Preventable Harm from Venous Thromboembolism (VTE) - A New Metric for Quality of Care
Haut, Elliott R.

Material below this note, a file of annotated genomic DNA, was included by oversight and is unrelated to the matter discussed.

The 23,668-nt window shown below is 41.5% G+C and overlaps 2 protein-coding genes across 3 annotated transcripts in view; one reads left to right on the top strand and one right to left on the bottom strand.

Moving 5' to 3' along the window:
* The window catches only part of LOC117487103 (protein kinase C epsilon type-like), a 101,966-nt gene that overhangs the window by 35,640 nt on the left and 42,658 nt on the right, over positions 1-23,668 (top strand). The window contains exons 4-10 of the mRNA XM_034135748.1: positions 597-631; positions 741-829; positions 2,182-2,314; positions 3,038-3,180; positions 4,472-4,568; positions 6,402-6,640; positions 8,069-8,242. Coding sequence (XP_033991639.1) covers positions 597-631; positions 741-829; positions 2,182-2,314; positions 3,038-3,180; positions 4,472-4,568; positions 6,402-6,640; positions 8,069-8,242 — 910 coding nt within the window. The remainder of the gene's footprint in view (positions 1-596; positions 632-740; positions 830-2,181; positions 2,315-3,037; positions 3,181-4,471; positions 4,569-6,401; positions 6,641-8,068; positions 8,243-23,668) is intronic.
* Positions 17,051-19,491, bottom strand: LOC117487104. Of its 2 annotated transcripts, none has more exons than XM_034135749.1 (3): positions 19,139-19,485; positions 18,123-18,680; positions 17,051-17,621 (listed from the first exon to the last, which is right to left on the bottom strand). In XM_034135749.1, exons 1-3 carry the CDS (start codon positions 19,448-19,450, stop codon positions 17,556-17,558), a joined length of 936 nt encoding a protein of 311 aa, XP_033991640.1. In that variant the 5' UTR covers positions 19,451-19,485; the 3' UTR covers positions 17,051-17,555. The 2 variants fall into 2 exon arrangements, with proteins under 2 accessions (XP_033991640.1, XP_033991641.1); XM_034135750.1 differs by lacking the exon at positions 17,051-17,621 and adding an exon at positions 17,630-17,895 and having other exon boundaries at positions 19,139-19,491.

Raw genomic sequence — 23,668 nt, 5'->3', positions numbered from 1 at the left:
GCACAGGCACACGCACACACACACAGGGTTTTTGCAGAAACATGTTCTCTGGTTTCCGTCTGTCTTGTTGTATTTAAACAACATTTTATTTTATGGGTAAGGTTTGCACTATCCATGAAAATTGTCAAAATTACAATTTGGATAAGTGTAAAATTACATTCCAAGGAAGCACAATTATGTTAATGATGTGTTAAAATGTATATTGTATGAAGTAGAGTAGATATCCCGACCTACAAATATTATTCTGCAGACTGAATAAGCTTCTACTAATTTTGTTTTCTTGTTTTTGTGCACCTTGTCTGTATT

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Venous thromboembolism (VTE), comprised of deep venous thrombosis (DVT) and pulmonary embolism (PE), is an underappreciated public health concern. According to the United States’ Surgeon’s General “Call to Action to Prevent Deep Vein Thrombosis and Pulmonary Embolism,” VTE affects between 350,000-600,000 Americans each year, causing over 100,000 deaths annually. Even with overwhelming evidence of benefit, many hospitalized patients do not receive adequate VTE prophylaxis. The Agency for Healthcare Research and Quality (AHRQ) has called VTE prevention the number one strategy to improve patient safety in hospitals. As a consequence, many governmental agencies, accrediting bodies, and patient safety organizations have made improving VTE prophylaxis a priority and VTE is suggested as an ideal target for public reporting. However, VTE rates alone are not reliable as quality indicators. We suggest a more palatable and reliable measure of preventable harm from VTE. Chapter 1 shows how publicly reported VTE process and outcome measures fail to correlate and are not valid to benchmark hospitals. Chapter 2 explains how surveillance bias limits the role of VTE outcome reporting and offers a better solution- linking VTE process and outcome data into a single measure to define preventable harm. Chapter 3 summarizes published approaches to improve VTE prophylaxis for hospitalized patients. Chapter 4 offers perspectives on lessons learned while implementing a mandatory computerized clinical decision support tool to improve VTE prevention at our academic medical center. Chapters 5 and report data showing how our tool decreased preventable harm from VTE (using our definition) in adult trauma and medicine patients. Chapter 7 presents a real-world example of the feasibility of linking VTE prevention process and outcome measures. The work of this dissertation has already influenced national policy. By inclusion in The Centers for Medicare and Medicaid Services financial incentives programs for the “meaningful use” of certified electronic health record (EHR) technology to improve patient care. VTE-6 is defined as patients diagnosed with confirmed VTE who did not receive VTE prophylaxis" This definition followed our suggestion that “performance measures could link a process of care with adverse outcomes when defining incidences of preventable harm.” We posed the question; CMS now requires that all participating hospitals answer our query.